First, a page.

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TEACCH Workshop

22/10/09
Miriam Nadarajah,
Inclusion Advisory Teacher
miriam.nadarajah@camden.go
v.uk

What is TEACCH?
TEACCH is an evidence-based service, training, and
research programme for individuals of all ages and skill
levels with autism spectrum disorders. Established in
the early 1970s by Eric Schopler and colleagues, the
TEACCH program has worked with thousands of
individuals with autism spectrum disorders and their
families.

Autism is presented as a culture: in


what ways do we adapt to interact
with people from other cultures?

Division TEACCH:

Treatment and
Education of Autistic and related
Communication-handicapped Children
Aims: The primary aim of the TEACCH programme is
to prepare Autistic people to live or work more
effectively at home, at school and in the community.
Improved adaptation: through the two strategies
of improving skills by means of education and of
modifying the environment to accommodate deficits.
Parent collaboration: parents work with
professionals as co-therapists for their children so
that techniques can be continued at home.
Structured teaching: it has been found that
children with autism benefit more from a structured
educational environment than from free approaches.

Learning Style
Some characteristics:
Stronger visual learners - may think in pictures rather
than words
Difficulties with sequencing
Narrow beam may focus on detail or area of interest
Difficulties with multiple perspectives joint attention
Theory of mind cannot mind read
More time is needed for processing
Time and organisational problems need predictability
with clear beginnings and ends
Problems with engaging attention and then
disengaging
Difficulties with sensory over of under stimulation
may need breaks from stimulation to prevent outbursts

How would a person with autism


describe their learning style?
Show me, dont tell me.
Walk straight on up to the end of
this road, turn left and then take
the second left and its just there
on the right.

Give me time to process.

What is two plus two?

Use your
number line

Put two in
your head,
and count
on two

Are you
listening? Come
on, what is two
add two?

I am not a multi-tasker but rather


single channelled.
Have you eaten
your sandwich?
Finish your milk
Dont spill any
when you get
up
Line up when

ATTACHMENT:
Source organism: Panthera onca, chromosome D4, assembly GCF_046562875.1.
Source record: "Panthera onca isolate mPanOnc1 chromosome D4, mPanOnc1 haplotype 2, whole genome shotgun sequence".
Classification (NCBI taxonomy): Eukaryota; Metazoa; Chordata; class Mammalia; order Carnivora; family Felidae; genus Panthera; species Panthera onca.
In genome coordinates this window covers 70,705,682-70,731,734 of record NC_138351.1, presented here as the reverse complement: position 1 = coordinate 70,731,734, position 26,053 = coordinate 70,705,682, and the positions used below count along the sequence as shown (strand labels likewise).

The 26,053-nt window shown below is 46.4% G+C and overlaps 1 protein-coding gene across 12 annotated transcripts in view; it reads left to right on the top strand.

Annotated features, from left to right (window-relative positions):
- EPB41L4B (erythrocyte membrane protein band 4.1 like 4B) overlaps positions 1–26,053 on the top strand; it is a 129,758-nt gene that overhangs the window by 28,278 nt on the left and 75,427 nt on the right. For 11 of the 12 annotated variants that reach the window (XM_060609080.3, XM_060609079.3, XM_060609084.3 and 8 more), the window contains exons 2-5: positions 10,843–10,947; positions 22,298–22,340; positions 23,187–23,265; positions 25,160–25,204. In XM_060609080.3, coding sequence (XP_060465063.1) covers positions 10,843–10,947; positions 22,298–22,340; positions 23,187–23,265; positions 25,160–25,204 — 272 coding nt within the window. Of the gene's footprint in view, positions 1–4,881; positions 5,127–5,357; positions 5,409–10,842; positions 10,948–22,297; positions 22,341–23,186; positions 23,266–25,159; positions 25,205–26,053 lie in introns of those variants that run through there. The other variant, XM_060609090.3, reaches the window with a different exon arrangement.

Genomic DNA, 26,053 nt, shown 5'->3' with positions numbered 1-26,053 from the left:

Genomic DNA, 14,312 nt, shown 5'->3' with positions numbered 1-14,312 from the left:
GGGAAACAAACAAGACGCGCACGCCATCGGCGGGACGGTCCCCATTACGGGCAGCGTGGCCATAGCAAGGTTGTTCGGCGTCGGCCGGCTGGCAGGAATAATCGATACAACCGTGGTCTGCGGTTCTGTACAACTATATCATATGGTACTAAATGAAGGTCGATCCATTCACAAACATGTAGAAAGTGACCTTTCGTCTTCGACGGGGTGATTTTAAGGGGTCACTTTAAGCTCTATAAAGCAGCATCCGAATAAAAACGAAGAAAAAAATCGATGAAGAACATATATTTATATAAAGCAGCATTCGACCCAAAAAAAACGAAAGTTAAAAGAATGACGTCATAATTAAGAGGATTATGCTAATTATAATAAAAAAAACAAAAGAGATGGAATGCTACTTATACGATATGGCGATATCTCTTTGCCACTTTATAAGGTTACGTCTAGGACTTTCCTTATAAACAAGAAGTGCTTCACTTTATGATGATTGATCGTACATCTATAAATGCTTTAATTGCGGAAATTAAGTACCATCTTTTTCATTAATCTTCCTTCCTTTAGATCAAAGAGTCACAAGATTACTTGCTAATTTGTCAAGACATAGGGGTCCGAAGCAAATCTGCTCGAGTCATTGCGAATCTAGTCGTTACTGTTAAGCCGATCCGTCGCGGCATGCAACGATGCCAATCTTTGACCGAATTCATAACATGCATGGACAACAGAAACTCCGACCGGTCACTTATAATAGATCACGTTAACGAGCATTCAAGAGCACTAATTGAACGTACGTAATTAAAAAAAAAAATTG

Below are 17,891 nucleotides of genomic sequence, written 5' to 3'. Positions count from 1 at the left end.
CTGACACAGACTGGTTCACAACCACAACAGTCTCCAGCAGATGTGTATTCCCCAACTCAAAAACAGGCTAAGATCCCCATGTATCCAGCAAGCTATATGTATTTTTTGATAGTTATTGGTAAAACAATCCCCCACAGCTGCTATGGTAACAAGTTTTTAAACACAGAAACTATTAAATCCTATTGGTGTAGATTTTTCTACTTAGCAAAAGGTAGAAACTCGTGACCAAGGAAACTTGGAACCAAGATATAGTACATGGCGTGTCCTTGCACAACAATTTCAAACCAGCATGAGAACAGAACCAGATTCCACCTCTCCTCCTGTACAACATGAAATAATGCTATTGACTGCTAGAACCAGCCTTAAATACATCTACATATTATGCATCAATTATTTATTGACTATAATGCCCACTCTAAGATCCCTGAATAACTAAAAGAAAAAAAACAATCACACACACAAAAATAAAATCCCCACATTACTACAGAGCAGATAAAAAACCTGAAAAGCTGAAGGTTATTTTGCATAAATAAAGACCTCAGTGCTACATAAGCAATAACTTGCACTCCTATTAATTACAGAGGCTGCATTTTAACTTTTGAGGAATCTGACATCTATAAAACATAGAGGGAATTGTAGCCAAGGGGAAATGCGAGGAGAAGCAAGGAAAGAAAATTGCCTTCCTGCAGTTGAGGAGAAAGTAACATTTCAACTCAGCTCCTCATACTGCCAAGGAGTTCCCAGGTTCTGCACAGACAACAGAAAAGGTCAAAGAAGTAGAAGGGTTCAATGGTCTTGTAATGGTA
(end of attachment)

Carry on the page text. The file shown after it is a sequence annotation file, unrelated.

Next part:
youve finished

Lots of noise, light, heat, smells,


texture or other stimulation can
greatly disrupt me.

Details are my strength, concepts


and meanings give me more
problems.

They are wearing


scarves.

What time of
year is it?
Why are they
wearing scarves?

If you do not organise and structure things for


me, I will do it myself and you will find it hard
to change what I have done.

I have a good memory, but not a


good sense of sequence.

Knowing what to expect is important to


me. I hate uncertainty and ambiguity.

If you dont tell me what to expect, I


will make my own assumptions based
on what occurred last time.

Fruit
Playtime
?

Swing
Hoop
Finished

If you can help me make sense of


what you are requesting or what I am
doing, my performance goes way up.

The basic TEACCH principle is


Structured Teaching:

Physical organization
Scheduling
Flexible grouping
Curriculum adapted to IEP goals
Relaxation opportunities

Physical Organisation:
Develop areas based on the curriculum
Clear visual and physical boundaries
Material and contextual cues
Minimize distractions and stimulation:
placement/barriers
Teaching and independent work areas
Establish a routine: associate activities
with specific areas or places

Examples in Camden:

Schedule:
Visual cues to indicate what will occur
and in what sequence
Objects,
photos,
symbols,
words

What work? How much work? Concept


of finished? What happens next?

Examples in Camden:

The Where and the What:


Schedule on wall
shows where to
go:

Work system tells


what to do:

Activities with a clear


finish:

not

I know what to do and I


can see when Im
finished.

I can keep going for as long as I lik

www.tasksgalore.com

www.shoeboxtasks.com

Focus on independence not


next skill level
Teach the activity 1:1
Pupil can do at independent
work area
Pupil can do at group table
Ready for next skill level

Preparing for a schedule


change:
Introduce a symbol which means a
change in the schedule
Introduce in a positive way by
substituting desired activity for
undesired activity
Even the unpredictable can be
made predictable!

Relaxation and leisure


time:
As adults, we have a lot of leisure
time: they need to be good at it!
Balance curriculum with time for
relaxation/down time in specified
area
Encourage to choose activities for
enjoyment

5 a Day

Activities for any age, any level which will stimulate the
development of key skills!
Joint Attention

Imitation

Introduce as focus early


on

Games in morning

group
Motor (hand actions)
Initiated
easier than social (facial

Communication
expressions)

Request using
May imitate peers more

whatever
Teach
Categories
than
adults

communication system
May be more likely to Have categorical minds but
request from adult than need rules
peers
Need to see many examples
Teach Basic Facial
before can generalise
Expressions
Sorting activities
Enhances Theory of Mind
Start with colours then using
www.transporters.com
same materials sort by
www.autismresearchcentre.co
different categories
m www.do2learn.com

High interest activities


(bubbles, lights)
Lots of noise/excitement
Teach them to show
rather than give: Show
me the
Pulling something out of
a bag with huge gasp
Sharing photos
Reading

www.transporters.com

www.do2learn.com